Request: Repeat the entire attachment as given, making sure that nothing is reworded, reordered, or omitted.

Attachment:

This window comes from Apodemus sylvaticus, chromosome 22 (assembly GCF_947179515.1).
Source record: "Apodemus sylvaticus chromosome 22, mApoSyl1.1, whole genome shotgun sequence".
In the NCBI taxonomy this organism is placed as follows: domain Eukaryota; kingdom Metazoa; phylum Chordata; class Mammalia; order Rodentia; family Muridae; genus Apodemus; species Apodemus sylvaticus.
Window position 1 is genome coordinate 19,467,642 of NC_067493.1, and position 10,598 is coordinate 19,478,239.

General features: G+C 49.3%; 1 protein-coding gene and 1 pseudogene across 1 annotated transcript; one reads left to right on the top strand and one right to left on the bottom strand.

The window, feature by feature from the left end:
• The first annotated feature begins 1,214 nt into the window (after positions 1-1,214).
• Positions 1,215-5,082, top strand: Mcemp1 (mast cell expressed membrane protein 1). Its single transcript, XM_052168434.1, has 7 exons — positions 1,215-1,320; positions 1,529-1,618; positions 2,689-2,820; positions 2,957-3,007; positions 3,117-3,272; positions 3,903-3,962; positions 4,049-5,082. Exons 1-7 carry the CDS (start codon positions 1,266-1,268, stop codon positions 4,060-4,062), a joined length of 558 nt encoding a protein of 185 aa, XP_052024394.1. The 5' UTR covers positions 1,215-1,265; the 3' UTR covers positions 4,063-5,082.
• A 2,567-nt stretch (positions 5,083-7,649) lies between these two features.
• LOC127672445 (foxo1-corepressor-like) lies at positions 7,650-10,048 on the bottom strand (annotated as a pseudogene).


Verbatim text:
This window comes from Apodemus sylvaticus, chromosome 22 (assembly GCF_947179515.1).
Source record: "Apodemus sylvaticus chromosome 22, mApoSyl1.1, whole genome shotgun sequence".
In the NCBI taxonomy this organism is placed as follows: domain Eukaryota; kingdom Metazoa; phylum Chordata; class Mammalia; order Rodentia; family Muridae; genus Apodemus; species Apodemus sylvaticus.
Window position 1 is genome coordinate 19,467,642 of NC_067493.1, and position 10,598 is coordinate 19,478,239.

General features: G+C 49.3%; 1 protein-coding gene and 1 pseudogene across 1 annotated transcript; one reads left to right on the top strand and one right to left on the bottom strand.

The window, feature by feature from the left end:
• The first annotated feature begins 1,214 nt into the window (after positions 1-1,214).
• Positions 1,215-5,082, top strand: Mcemp1 (mast cell expressed membrane protein 1). Its single transcript, XM_052168434.1, has 7 exons — positions 1,215-1,320; positions 1,529-1,618; positions 2,689-2,820; positions 2,957-3,007; positions 3,117-3,272; positions 3,903-3,962; positions 4,049-5,082. Exons 1-7 carry the CDS (start codon positions 1,266-1,268, stop codon positions 4,060-4,062), a joined length of 558 nt encoding a protein of 185 aa, XP_052024394.1. The 5' UTR covers positions 1,215-1,265; the 3' UTR covers positions 4,063-5,082.
• A 2,567-nt stretch (positions 5,083-7,649) lies between these two features.
• LOC127672445 (foxo1-corepressor-like) lies at positions 7,650-10,048 on the bottom strand (annotated as a pseudogene).